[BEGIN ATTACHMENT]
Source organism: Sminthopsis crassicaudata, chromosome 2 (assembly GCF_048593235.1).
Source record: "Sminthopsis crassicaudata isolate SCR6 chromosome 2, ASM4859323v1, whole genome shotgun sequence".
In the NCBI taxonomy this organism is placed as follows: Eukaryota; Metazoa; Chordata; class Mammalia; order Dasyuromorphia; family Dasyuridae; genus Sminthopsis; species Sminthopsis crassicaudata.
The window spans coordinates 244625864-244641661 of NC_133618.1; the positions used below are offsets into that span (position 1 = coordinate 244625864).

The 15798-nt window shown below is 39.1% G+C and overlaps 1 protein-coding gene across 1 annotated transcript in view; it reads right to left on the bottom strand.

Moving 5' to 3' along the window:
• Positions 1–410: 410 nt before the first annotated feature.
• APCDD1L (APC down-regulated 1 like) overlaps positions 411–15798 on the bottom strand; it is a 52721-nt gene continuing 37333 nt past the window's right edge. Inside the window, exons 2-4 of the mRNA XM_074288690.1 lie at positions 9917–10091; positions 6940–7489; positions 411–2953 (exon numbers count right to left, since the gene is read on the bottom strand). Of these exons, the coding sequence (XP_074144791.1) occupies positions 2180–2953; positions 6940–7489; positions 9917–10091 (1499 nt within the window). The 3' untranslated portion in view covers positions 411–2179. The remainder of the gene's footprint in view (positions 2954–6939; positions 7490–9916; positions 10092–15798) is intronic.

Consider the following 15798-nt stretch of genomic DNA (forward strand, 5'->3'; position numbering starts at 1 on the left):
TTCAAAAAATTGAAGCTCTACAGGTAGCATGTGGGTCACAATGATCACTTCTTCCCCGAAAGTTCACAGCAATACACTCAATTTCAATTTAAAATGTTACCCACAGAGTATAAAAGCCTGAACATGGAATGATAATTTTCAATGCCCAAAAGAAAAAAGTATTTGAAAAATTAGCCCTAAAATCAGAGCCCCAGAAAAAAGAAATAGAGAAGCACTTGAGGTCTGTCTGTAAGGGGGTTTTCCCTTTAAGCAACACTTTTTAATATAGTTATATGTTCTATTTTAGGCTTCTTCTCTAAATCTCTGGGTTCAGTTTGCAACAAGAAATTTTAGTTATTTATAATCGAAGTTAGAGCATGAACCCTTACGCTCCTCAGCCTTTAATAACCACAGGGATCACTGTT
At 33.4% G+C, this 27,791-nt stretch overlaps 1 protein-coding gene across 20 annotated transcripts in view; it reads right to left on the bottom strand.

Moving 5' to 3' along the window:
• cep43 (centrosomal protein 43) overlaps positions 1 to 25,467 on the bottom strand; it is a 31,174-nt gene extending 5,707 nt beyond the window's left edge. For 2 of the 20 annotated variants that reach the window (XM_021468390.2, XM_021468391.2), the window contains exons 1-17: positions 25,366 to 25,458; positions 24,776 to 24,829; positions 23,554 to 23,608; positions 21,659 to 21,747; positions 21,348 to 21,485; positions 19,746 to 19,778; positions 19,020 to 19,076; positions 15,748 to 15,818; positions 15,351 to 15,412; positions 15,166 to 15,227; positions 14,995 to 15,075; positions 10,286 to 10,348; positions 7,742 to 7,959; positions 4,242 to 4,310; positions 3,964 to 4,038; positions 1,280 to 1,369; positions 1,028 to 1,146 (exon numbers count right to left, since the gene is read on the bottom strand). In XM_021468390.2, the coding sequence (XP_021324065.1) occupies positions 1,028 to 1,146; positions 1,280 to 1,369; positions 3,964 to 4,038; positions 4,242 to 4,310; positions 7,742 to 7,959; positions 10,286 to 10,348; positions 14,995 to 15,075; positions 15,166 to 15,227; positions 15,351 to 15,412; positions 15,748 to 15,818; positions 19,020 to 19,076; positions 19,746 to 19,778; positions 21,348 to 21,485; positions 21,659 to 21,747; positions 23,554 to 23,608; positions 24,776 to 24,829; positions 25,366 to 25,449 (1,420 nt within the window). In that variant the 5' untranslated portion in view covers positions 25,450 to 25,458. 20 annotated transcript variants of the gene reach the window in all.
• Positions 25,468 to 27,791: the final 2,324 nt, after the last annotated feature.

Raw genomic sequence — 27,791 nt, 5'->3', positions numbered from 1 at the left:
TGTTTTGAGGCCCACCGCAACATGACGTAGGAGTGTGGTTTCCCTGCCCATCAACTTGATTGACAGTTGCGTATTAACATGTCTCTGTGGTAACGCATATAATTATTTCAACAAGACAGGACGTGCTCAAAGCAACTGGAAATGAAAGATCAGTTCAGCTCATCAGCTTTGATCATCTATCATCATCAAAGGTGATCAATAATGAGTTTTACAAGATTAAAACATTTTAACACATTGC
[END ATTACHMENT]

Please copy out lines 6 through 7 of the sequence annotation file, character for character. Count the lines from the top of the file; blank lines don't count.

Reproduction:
Moving 5' to 3' along the window:
• Positions 1–410: 410 nt before the first annotated feature.